Also new this fall from Pactimo are a host of cool weather jerseys and jackets, which all incorporate at least a splash of high visibility fabric and reflective trim. We’ve spent about a month trying out the men’s Ascent Long Sleeve Jersey ($90) and the men’s Evergreen Jacket ($85). There are also two different vests, a thermal cap and toe covers to round out the new cool-weather line-up. All of these pieces are available in stock colors or they can be ordered custom, which is Pactimo’s primary specialty.

“Visibility is an important aspect of fall and winter riding, but we know that how you look on the bike is equally as important to each of us,” explained Pactimo marketing man Josh Cook. “We wanted to get past the full neon vest look, and find a subtle and stylish, yet effective way to integrate reflectivity and visible colors into key points of rotation and exposure to drivers.”

The new Ascent LS Jersey is easy to spot.

The new Ascent LS Jersey is easy to spot.

First Impressions

With roughly a dozen rides of varying length in the books, overall impressions of the new pieces we’ve tested are generally positive. There is no denying the extra visibility provided by the inclusion of the pixel fabric, especially on the ¾ tights. Look down at your calves as a car passes and you can see the material light up.

We also like the look of the fabric. It adds a little bit of Tron-like flavor to what is generally a drab piece of apparel no matter who it’s made by. Chamois placement is also on point, the fabric is soft on the skin, and the front panel is pliable enough that it’s easy to hit the head without completely disrobing.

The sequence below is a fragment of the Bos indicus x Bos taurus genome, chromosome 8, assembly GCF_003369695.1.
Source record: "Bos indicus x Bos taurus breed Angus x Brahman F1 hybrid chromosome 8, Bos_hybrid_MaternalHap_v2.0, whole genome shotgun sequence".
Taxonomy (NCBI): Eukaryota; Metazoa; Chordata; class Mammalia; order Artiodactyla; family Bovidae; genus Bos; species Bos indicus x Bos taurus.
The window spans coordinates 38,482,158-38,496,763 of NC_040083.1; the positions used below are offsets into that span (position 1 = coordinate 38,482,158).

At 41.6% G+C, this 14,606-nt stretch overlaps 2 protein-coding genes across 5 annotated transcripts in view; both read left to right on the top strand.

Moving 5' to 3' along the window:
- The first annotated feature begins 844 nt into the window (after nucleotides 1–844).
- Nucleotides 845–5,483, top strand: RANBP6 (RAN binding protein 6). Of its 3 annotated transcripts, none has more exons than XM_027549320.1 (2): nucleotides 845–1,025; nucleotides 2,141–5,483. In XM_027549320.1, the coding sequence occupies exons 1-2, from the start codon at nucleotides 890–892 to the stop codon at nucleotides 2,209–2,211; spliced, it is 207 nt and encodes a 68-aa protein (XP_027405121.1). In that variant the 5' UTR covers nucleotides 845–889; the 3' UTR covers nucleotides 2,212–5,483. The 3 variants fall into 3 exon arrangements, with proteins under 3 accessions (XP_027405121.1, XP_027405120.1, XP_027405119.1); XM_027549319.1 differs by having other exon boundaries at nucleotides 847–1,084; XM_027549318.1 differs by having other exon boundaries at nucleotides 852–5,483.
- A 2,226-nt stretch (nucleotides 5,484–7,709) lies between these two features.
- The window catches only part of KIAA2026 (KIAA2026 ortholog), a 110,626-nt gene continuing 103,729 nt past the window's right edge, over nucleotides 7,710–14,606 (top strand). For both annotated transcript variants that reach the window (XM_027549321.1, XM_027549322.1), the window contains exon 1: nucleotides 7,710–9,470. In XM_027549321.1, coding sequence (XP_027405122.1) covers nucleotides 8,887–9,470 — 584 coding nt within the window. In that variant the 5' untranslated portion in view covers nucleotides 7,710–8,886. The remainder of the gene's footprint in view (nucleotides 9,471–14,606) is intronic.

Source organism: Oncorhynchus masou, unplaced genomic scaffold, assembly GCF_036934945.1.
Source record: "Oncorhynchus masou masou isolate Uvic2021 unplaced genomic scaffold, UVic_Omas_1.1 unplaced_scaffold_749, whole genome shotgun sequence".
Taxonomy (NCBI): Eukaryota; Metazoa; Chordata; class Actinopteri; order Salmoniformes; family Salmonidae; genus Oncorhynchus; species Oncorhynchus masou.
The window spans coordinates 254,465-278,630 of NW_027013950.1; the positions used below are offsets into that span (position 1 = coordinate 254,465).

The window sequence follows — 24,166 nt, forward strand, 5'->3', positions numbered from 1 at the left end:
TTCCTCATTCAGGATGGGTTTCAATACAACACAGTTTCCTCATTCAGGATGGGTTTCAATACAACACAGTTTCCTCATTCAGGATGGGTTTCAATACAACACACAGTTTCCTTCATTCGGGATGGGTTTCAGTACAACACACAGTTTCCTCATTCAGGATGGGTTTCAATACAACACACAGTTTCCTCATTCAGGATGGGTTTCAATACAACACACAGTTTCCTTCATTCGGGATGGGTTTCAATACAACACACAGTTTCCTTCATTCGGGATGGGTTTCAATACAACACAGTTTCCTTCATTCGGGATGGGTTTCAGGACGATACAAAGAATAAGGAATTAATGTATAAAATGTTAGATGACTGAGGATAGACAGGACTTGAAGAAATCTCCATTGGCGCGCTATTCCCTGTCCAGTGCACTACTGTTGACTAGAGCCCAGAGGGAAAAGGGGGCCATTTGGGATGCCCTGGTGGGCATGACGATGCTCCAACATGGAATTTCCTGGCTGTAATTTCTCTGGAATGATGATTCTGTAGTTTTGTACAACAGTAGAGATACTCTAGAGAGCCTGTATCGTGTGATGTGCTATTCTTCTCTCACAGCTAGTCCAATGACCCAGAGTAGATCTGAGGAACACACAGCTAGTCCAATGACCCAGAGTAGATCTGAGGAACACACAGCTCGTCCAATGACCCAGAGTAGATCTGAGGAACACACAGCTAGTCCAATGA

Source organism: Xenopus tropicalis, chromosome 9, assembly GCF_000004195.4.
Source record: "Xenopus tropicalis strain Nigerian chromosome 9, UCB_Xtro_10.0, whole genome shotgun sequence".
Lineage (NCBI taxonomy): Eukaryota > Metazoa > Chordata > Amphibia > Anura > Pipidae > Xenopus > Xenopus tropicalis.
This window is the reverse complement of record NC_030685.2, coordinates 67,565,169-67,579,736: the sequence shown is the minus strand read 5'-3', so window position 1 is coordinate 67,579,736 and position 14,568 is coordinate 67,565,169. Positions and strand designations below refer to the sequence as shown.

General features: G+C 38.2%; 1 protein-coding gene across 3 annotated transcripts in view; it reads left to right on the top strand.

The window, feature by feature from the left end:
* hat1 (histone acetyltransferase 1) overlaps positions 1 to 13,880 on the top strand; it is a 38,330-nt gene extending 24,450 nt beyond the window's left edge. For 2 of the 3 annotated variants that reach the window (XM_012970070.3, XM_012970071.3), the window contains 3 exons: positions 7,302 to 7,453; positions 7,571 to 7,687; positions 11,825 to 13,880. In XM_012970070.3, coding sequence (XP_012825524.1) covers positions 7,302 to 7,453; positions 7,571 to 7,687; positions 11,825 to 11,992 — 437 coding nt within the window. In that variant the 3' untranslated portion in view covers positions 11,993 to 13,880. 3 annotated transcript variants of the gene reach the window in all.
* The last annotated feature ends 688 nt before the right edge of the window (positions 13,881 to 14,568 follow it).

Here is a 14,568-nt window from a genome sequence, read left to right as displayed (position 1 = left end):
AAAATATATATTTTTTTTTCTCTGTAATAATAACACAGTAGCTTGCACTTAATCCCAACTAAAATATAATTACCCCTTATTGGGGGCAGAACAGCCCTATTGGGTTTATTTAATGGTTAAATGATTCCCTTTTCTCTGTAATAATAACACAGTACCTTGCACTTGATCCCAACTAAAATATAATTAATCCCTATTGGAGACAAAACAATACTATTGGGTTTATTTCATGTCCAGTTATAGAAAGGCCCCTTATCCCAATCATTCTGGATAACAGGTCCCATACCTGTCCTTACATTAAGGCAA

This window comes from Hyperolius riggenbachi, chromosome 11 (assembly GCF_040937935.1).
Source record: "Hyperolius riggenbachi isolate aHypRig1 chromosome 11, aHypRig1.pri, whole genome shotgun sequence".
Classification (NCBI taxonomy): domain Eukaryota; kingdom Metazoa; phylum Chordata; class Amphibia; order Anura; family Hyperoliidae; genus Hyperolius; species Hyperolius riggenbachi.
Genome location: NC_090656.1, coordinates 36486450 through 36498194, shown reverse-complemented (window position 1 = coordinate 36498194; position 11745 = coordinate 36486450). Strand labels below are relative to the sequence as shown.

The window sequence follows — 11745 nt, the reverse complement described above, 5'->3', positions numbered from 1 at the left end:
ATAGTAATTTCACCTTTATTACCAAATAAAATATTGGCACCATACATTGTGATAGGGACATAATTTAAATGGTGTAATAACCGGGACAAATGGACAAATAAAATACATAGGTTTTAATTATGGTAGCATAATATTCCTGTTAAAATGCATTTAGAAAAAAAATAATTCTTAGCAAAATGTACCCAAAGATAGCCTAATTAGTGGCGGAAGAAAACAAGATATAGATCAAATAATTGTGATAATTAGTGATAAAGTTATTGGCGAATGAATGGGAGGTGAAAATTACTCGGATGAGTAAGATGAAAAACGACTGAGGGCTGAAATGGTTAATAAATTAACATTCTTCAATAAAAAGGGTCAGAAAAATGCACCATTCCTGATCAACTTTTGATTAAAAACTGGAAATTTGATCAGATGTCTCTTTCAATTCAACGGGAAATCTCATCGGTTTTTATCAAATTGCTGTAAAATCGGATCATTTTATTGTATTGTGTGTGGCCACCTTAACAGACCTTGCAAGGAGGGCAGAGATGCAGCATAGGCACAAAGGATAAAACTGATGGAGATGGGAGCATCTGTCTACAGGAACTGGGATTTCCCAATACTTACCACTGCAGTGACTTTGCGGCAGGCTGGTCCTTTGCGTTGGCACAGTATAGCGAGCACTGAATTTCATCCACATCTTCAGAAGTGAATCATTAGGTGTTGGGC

We’ve worn the ¾ bibs on several cool (45-50’ish degree) cyclocross rides and stayed warm, but not overheated when we cranked out a few race pace efforts. Pactimo says it used something called silhouette engineering during design, which basically is just a fancy way of saying they’re cut for the on-the-bike position, not the walking-around-the-coffee-shop position. Bottom line, they’re a solid piece of cool-weather gear with some added safety enhancements for good measure.

Outside is where you really see what a difference the reflective material and loud colors make.

Outside is where you really see what a difference the reflective material and loud colors make.

The story is similar with the Ascent Long Sleeve Jersey. It’s a versatile cool-weather piece that’s soft on the skin and will keep your warm, but not cause a total overheat. Think of it as alternative to a standard short sleeve jersey plus arm warmers, and you get the idea. Some will prefer the flexibility of the later. Some don’t like the pinch caused by some arm warmers. Our choice usually comes down to the weather and the ride plan. If temperature is likely to remain constant and you don’t expect to be doing extended hard efforts, long sleeve jerseys work great. But if a cool morning ride has the potential to turn into a temperate afternoon affair — and/or you’re going to be hammering — long sleeves may not be your best option.